Matthew McHugh, PhD, JD, MPH, RN, FAAN, the Independence Chair for Nursing Education and Professor of Nursing, has been appointed the Director for the University of Pennsylvania School of Nursing’s Center for Health Outcomes and Policy Research (CHOPR). The appointment was effective as of January 1, 2021. CHOPR was established in 1989 by Dr. Linda Aiken as one of the first centers to scale up rigorous research on the impact of nursing on patient outcomes. It uses evidence to inform policy and produces the next generation of nurse scientists.
Hospitals, nursing homes, and schools in America are understaffed with nurses. In an invited commentary for the New York Times, Linda Aiken PHD RN FAAN FRCN, Professor of Nursing and founding director of the Center for Health Outcomes and Policy Research, explains why, and how to fix the problem.
According to a new study published today in BMJ Quality & Safety, many hospitals in New York and Illinois were understaffed right before the first surge of critically ill Covid-19 patients. The study, “Chronic Hospital Nurse Understaffing Meets Covid-19,” documented staffing ratios that varied from 3 to 10 patients for each nurse on general adult medical and surgical units. ICU nurse staffing was better but also varied significantly across hospitals.
A new study recently published in Health Affairs shows that Medicare support for clinical training for nurse practitioners would increase their numbers and address the national shortage of primary care. The study, by researchers at the Center for Health Outcomes and Policy Research University of Pennsylvania School of Nursing, the Hospital of the University of Pennsylvania, and the Leonard Davis Institute of Health Economics shows that universities participating in the $200 million Graduate Nurse Education (GNE) Demonstration significantly increased the number of primary care NPs they graduated.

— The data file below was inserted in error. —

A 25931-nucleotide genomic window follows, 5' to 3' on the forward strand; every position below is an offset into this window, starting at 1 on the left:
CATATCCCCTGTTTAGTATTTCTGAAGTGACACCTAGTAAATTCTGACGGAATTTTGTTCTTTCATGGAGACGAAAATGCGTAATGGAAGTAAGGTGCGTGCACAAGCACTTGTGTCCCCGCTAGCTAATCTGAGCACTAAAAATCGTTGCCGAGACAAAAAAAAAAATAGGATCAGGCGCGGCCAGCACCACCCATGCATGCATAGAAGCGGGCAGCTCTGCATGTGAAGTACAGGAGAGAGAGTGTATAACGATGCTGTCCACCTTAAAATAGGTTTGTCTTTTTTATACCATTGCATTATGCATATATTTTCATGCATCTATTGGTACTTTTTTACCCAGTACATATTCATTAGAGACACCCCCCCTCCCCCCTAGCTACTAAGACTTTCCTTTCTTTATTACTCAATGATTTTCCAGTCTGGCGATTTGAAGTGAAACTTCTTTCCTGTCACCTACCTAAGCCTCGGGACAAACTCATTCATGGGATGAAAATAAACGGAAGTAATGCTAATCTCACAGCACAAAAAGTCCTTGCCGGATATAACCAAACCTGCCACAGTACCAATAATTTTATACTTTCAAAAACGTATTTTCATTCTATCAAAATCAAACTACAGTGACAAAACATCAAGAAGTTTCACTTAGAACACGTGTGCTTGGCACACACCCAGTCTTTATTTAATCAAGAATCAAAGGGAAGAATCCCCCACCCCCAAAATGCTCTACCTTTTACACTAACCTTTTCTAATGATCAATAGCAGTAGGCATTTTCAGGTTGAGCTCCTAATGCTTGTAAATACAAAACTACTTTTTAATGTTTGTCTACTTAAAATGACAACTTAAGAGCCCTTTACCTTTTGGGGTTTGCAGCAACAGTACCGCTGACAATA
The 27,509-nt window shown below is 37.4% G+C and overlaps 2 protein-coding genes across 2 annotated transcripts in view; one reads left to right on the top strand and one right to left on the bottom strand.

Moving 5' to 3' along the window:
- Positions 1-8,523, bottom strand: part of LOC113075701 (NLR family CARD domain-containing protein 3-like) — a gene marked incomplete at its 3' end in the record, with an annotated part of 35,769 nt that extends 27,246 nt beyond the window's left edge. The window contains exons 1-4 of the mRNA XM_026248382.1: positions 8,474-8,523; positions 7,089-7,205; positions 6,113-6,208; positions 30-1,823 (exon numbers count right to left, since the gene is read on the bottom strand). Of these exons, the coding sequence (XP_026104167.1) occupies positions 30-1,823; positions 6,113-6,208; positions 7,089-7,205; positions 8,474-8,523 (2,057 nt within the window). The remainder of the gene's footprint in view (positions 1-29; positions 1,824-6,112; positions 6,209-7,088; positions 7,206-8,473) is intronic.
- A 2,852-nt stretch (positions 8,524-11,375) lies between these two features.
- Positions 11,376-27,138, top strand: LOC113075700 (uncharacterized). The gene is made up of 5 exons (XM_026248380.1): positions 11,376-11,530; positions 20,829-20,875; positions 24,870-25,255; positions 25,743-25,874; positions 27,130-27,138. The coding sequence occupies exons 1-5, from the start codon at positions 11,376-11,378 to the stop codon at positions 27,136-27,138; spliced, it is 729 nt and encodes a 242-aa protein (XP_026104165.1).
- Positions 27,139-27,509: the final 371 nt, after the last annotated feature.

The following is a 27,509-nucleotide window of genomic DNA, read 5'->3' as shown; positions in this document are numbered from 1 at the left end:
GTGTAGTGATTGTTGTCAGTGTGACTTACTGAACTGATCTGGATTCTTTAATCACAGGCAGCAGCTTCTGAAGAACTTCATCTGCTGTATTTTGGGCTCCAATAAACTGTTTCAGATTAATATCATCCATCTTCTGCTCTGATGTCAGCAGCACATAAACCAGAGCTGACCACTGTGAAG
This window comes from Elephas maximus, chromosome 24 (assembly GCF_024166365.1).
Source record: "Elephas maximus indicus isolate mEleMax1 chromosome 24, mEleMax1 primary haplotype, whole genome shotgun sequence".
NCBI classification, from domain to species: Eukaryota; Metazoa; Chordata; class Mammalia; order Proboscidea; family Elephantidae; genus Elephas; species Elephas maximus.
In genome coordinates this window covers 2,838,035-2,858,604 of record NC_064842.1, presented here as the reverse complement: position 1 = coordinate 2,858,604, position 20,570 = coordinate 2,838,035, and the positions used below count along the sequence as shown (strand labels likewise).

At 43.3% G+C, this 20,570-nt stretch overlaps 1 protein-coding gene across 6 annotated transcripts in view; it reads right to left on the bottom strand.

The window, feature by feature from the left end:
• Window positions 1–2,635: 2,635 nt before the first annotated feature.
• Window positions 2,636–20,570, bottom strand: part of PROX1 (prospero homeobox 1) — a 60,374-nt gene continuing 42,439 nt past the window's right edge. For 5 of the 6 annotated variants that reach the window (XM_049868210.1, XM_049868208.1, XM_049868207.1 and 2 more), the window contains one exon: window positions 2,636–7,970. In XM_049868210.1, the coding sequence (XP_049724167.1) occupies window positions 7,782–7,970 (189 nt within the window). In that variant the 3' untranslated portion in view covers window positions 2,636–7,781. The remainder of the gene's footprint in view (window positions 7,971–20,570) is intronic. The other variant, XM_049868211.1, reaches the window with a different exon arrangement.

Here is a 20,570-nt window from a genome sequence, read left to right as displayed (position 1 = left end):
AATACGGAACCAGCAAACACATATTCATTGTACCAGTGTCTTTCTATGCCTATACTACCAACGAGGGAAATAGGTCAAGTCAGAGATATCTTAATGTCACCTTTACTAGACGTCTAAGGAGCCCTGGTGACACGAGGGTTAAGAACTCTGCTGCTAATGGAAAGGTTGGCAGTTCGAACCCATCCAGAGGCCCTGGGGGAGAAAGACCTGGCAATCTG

According to a new study published in the scientific journal BMJ Open, proposed state legislation in Illinois—HB 2604 Safe Staffing Limits Act– would significantly improve nurse staffing in hospitals and likely save thousands of lives. The cost of improving nurse staffing could be offset by cost savings achieved by the impact of better nurse staffing on shorter length of hospital stays.
According to a new study published in Medical Care, hospitals that employ more inpatient nurse practitioners (NPs) have lower surgical mortality, higher patient satisfaction, and lower costs of care. Nurse practitioners are registered nurses (RNs) with advanced graduate education and expanded legal scope of practice to prescribe treatments including pain medications.
Magnet4Europe, a 4 million Euro project funded by the European Commission, is the largest international implementation science project ever attempted to fundamentally change hospital work environments to improve clinician and patient wellbeing. Today the BMJ Open scientific journal published the scientific protocol for Magnet4Europe establishing its scientific and clinical significance.
On the evening of April 28, 2020, Linda S. Kocent, RN, MSN, Nu’84, GNu’88, stood in her scrubs at 34th and Spruce Streets, waiting for the drone show to start.
In the wake of the COVID-19 pandemic, the world has rallied behind healthcare workers—to both protect and support this critical community that continues to save lives in the face of personal danger. Now more than ever, it’s essential to understand how this workforce of nurses, doctors, and other indispensable personnel can be more effective through scientific research.
How can nursing and quality-of-care affect patient outcomes? Sometimes, the answer depends on where you ask. Take Marta Simonetti—an RN and faculty member at Chile’s Universidad de los Andes School of Nursing for more than 20 years.